Meanwhile up North, the divide might be growing. The Ducks will have to find a replacement for Heisman winner Marcus Mariota (oh come on, like it's not going to happen) and we're not exactly sure what we're going to get from the Cardinal. You have to imagine things will be smoother in Year 2 of the Chris Petersen era at Washington, but there will be losses on defense. Shaw pointed to Cal as a team on the rise, but defense will again be a concern. So outside of Oregon, you have to question which North team could do the most damage against the South. Oregon State will have a new coach. Washington State is still rebuilding. The Ducks were the only team up North to be ranked. And even if the Cardinal thump Maryland in their bowl game, the chances of them finishing ranked are slim.

"We've got a lot of guys coming back so I know we'll be in the mix," Shaw said. "But I know this, next year will be as crazy as it was this year. And in the South, I don't know who has the edge. But it's going to be exciting."

That's a safe assumption ... until proven otherwise.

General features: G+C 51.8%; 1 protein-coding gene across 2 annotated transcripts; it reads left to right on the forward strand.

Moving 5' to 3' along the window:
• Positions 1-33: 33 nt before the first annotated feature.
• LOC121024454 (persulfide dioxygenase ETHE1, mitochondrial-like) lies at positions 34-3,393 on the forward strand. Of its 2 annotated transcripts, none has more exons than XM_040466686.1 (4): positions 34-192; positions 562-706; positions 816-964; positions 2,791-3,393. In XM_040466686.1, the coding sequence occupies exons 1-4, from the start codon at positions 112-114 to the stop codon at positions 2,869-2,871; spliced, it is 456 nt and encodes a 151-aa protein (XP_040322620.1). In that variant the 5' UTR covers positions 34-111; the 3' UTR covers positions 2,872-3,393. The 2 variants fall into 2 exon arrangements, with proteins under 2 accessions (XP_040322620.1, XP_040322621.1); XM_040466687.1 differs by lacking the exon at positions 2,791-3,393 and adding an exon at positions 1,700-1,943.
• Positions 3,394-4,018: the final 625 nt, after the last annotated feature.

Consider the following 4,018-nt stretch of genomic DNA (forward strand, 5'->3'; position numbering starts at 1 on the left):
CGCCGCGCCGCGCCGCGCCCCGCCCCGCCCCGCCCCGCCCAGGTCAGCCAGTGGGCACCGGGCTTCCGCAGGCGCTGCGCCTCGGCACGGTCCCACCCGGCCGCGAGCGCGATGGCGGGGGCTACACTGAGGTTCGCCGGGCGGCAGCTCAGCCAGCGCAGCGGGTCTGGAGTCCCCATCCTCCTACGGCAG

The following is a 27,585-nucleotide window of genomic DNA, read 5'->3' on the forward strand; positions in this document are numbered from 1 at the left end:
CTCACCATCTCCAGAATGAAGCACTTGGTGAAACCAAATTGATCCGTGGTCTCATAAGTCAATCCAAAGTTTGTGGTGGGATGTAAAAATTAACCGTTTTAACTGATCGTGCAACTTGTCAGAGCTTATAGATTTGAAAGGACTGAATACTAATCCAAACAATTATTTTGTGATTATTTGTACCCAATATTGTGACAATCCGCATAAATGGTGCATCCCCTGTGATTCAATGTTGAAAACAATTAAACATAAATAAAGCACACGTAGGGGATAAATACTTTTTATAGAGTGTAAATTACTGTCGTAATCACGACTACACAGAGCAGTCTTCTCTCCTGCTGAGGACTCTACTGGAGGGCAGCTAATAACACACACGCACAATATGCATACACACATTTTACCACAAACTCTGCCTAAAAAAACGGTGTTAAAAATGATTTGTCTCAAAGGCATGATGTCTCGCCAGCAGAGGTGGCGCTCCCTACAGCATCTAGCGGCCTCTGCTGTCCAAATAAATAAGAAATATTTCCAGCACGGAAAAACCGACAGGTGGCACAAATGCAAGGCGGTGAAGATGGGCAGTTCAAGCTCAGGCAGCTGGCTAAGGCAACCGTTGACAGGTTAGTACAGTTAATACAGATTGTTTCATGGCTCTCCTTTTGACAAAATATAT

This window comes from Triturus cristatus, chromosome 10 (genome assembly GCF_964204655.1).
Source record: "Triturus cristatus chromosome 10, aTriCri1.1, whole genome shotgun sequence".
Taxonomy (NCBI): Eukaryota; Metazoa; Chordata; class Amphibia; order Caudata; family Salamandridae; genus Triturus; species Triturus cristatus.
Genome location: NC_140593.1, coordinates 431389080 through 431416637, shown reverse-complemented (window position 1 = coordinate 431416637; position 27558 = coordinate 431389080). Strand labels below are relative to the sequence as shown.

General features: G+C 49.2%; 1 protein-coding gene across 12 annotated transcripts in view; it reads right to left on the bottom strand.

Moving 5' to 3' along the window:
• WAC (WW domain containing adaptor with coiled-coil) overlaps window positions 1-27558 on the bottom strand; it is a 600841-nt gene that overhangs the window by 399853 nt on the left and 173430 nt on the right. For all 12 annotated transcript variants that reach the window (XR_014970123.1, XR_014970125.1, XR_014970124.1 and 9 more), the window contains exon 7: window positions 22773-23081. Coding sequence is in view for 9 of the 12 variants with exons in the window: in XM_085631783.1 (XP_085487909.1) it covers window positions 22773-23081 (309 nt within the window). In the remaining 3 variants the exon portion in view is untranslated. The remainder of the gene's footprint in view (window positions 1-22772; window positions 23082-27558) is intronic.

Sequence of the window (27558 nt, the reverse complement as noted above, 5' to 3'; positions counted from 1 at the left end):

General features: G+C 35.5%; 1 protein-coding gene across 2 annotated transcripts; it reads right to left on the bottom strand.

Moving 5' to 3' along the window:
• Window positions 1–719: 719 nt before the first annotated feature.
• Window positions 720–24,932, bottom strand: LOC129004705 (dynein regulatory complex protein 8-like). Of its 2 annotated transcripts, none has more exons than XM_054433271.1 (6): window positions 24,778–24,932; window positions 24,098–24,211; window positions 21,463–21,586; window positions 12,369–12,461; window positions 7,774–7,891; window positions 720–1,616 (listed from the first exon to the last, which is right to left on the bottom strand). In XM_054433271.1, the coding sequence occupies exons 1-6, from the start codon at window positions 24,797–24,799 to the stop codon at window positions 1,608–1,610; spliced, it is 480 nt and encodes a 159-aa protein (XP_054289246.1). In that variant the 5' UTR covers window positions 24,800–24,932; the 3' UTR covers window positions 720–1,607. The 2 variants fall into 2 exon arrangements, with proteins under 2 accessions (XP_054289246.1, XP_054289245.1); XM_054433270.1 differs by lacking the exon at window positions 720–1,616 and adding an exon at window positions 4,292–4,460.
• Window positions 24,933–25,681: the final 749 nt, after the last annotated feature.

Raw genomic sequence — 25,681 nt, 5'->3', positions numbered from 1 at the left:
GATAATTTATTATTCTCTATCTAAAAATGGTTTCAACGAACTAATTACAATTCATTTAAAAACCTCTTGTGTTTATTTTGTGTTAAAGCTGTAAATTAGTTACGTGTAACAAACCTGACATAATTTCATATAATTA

Pac-12 morning links

December, 8, 2014
Geology is the study of pressure and time. That's all it takes, really: pressure and time.

Leading off

That sweat on your temples ... that nervousness in your stomach ... that compulsion to clasp all of your fingers together in the shape of an "O" ... that's called playoff fever. And if you cheer for the team in Eugene, Oregon, chances are you've got it.

After months of projections and polls, the first-ever College Football Playoff bracket was announced, and the Oregon Ducks got the No. 2 seed and will play Florida State in a national semifinal at the Rose Bowl.

Here's some reaction: More bowls

The Arizona Wildcats headline the rest of the Pac-12 bowl slate with an in-state trip to the Fiesta Bowl, where they'll face Boise State. Here's a quick reaction from Rich Rodriguez in a statement from the school:
"I’m really happy for our players, staff and especially our fans. We have a lot of fans and alumni in Phoenix and hopefully everyone else in Tucson can get up there. It should be nice for the players' families, too, because it is a nice time of the year here in Arizona."

Probably doesn't hurt recruiting in the area, either.

Here’s the complete bowl lineup for the conference.
  • No. 22 Utah vs. Colorado State, Saturday, Dec. 20, Royal Purple Las Vegas Bowl